Europe’s Unfinished Currency – by Thomas Mayer

In his “Europe’s Unfinished Currency”, Thomas Mayer gives us a highly readable account of the political origins of the European Union and its currency and its current weaknesses and promise. 

 

The Monetary Conservative:

Inflation is the work of the devil, because it respects appearances without destroying anything but the realities.  Jacques Rueff

 

Birth of a Market: The US Treasury Securities Market

Kenneth Garbade, a senior vice president at the Federal Reserve Bank of New York, has written extensively on the development of the market for US Treasury securities, including at least nine single- or co-authored articles (most of which appear in Economic Policy Review).   

 

Reading Ireland

The Irish boom was real, up to a point, but the Irish crash is real too. Like her boom, Ireland’s subsequent problems have spawned a substantial literature – here we provide a guide to some of the more interesting.

The Euro – The Politics of the New Global Currency, by David Marsh

Bundesbank President Tietmeyer once said to his British counterpart, “You have the House of Lords, the Queen and your established traditions – we have...

Treasury’s War:

Have you ever wondered how the United States and other countries actually conduct “financial warfare”?   

 

Getting it Wrong – by William Barnett

In Getting it Wrong1 William Barnett, an aggregation and index number theorist, makes a few important points about monetary policy in the United States, along with a few questionable claims for how to fix it, and some fairly bazaar speculations about why his proposals have received so little traction. 

 

 

From Georgetown to George Town – by Bill Walker

William Stuart Walker was one of the pivotal figures in the creation of Cayman as an offshore financial center and its subsequent development. Among...

Dollars, Euros, and Debt:

Vito Tanzi has again given us a solid economic explanation of what went wrong and why, and what can be done about it. Governments have grown too large, have spent way too much money, and have tried to get out of the mess through the inappropriate use of monetary policy rather than by drastically cutting spending. 

 

The Law Market

In England, a motorcyclist was recently sentenced to six months in jail for riding at speeds of up to 122 mph on a half-mile...

How the government monopoly on money imperils the global economy

Detlev Schlichter says that “Today’s mainstream view on money is logically incoherent because it is in fundamental conflict with essential aspects of money and money’s role in a market economy.” 

 

Inside the Nixon Administration:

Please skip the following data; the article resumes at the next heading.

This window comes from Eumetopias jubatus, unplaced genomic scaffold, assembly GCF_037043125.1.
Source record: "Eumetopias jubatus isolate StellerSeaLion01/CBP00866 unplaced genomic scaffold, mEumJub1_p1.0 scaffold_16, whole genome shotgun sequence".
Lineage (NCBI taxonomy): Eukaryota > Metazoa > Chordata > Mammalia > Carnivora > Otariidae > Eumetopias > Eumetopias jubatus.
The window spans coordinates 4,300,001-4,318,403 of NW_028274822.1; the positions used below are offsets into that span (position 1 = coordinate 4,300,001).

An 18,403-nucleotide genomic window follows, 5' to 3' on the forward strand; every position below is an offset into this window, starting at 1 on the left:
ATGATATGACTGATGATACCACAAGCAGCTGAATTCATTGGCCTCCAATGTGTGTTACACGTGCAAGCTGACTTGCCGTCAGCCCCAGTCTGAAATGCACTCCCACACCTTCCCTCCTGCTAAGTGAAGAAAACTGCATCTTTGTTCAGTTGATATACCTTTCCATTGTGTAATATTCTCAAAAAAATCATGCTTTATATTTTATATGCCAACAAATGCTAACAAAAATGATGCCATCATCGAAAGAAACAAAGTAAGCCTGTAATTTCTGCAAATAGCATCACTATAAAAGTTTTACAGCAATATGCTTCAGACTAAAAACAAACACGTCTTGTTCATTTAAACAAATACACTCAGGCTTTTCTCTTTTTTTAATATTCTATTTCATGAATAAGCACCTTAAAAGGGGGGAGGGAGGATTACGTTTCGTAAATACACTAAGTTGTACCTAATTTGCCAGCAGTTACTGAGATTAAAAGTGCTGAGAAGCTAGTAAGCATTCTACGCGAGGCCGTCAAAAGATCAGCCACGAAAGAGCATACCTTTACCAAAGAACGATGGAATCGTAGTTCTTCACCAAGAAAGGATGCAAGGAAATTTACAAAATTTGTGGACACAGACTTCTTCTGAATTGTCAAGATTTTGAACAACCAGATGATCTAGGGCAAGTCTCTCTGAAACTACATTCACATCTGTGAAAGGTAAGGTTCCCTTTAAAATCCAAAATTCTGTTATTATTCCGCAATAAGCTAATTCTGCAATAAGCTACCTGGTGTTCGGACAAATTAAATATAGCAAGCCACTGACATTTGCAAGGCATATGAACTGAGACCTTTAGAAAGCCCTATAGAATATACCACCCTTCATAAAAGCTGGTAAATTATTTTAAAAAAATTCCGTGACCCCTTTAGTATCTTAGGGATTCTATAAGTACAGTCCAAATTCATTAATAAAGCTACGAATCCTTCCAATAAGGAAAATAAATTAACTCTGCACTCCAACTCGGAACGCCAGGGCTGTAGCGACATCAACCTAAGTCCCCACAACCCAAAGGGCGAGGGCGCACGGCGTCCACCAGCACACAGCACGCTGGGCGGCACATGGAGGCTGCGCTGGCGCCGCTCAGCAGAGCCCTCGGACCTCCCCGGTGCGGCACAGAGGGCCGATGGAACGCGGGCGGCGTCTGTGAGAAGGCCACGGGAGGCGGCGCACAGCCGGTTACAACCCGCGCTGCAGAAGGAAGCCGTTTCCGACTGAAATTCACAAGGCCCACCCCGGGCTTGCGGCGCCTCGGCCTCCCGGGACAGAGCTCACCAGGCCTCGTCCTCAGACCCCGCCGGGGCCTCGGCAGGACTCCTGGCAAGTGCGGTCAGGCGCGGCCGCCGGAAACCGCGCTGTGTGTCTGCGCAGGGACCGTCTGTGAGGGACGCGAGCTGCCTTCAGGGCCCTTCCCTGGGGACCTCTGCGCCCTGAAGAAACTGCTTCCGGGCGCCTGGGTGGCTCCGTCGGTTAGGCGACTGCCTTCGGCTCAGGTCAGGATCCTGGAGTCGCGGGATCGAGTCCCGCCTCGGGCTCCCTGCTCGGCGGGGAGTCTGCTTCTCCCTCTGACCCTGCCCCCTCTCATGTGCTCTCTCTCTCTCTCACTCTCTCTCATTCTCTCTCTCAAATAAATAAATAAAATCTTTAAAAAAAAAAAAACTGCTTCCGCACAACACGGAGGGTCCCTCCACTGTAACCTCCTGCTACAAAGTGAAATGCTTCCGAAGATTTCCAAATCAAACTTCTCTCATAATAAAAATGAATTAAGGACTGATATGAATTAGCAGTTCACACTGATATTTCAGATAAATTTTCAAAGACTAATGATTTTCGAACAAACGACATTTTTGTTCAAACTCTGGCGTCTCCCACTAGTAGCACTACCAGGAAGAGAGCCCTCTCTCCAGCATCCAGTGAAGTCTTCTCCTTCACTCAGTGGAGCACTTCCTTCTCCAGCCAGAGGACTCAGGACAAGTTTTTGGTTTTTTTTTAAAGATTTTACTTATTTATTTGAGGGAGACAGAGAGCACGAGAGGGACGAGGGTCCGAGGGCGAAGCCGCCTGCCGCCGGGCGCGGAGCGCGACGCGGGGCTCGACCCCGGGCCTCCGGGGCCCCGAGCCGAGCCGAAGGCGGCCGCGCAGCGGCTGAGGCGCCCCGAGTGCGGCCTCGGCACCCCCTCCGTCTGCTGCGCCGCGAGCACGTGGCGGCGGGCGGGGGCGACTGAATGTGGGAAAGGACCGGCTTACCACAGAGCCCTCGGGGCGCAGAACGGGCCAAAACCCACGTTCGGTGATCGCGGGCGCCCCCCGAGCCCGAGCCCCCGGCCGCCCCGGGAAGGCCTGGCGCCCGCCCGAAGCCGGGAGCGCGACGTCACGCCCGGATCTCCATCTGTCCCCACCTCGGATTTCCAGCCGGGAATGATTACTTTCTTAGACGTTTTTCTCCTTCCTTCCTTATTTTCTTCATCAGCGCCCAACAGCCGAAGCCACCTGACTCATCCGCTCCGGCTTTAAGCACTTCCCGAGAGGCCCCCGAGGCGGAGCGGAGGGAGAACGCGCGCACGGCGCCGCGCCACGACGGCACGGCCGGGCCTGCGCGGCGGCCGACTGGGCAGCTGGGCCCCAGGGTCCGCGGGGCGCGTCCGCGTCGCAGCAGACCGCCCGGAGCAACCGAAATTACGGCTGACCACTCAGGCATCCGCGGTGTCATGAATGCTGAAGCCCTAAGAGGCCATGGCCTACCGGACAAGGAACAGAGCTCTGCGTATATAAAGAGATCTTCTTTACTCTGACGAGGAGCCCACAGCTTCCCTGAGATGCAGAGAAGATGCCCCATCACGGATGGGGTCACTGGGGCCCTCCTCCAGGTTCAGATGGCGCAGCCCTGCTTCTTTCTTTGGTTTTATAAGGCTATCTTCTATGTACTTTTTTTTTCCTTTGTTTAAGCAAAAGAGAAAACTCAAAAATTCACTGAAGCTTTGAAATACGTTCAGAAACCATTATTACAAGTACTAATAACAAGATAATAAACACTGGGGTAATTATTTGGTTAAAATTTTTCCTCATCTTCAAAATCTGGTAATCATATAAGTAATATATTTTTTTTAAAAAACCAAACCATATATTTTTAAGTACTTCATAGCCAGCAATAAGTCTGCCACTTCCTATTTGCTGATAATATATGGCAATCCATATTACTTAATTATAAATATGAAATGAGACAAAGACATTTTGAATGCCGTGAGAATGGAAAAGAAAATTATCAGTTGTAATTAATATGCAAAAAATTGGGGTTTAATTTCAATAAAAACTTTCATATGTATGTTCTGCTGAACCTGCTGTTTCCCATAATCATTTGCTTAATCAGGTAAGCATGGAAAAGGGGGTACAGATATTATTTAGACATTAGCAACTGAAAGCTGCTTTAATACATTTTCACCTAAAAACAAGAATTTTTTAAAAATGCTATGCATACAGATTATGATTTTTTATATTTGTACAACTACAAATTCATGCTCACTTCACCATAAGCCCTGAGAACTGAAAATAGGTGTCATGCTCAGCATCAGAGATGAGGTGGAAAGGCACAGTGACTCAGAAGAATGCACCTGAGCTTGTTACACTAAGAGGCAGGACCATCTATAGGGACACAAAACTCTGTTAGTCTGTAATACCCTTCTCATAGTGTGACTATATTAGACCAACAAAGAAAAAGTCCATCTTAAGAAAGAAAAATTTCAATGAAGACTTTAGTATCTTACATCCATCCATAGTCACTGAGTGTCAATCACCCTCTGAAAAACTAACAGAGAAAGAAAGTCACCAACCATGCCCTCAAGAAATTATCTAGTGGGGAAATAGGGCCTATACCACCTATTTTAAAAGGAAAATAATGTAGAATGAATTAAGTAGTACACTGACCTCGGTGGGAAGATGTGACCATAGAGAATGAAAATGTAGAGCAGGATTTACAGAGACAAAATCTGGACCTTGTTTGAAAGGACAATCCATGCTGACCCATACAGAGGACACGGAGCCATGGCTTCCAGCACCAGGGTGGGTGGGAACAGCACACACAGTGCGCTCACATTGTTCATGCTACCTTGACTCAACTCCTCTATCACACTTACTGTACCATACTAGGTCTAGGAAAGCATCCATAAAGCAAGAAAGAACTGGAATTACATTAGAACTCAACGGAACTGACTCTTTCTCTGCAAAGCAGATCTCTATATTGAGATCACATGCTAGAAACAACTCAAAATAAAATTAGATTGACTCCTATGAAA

On 15 August, 1971, President Richard Nixon unilaterally ended the international system of rules that had governed the financing of international trade and investment since the end of World War II.

David Stockman’s The Great Deformation: The Corruption of Capitalism in America

For six years I’ve told audiences (and even more than a few social acquaintances who would listen) that the 2008-09 Global Financial Crisis was not “The Big One.” In time, people will look back on that episode as relatively minor and fairly short-lived compared to the one we are building toward. Don’t believe me? 

 

Money, Markets & Sovereignty

A central theme of this book is that such a dramatic expansion of trade could not have occurred without an international currency with which to pay for it. The gold standard – national currencies convertible into gold at fixed prices – provided such a world currency and other virtues as well.

Hidden in plain sight:

What really caused the world’s greatest financial crisis? The prevailing narrative, as articulated by President Obama and his allies, was that the crisis was caused by insufficient government regulation.   

 

Trade Policy Disaster: Lessons from

At the beginning of the Great Depression, world trade dropped by an “astounding 65 per cent in gold-dollar terms”.  

 

“When Money Dies: The Nightmare of Deficit Spending, Devaluation and

“The Treaty includes no provisions for the economic rehabilitation of Europe, – nothing to make the defeated Central Empire into good neighbours, nothing to stabilise the new States of Europe …  

 

Just taxes: The politics of taxation in Britain, 1914-1979 (Cambridge University Press 2002) by...

Cambridge University Economic History Professor Martin Daunton has pulled off the astounding feat of writing not just one, but two books about the history of taxation that are not only thoroughly researched and thoughtful but are written in such a lively style and illustrated with so many ...

“The Shifts and the Shocks” by Martin Wolf

Book review from Warren Coats, CFR Editorial Board member, ex IMF and specialist adviser to central banks of "The Shifts and the Shocks" from Martin Wolf, generally considered one of the most influential writers in his field.

 

“Hedge Fund Governance – Evaluating oversight,

At the end of the first chapter I was frustrated, as I was looking for a theoretical analysis and conclusion regarding corporate governance in hedge funds.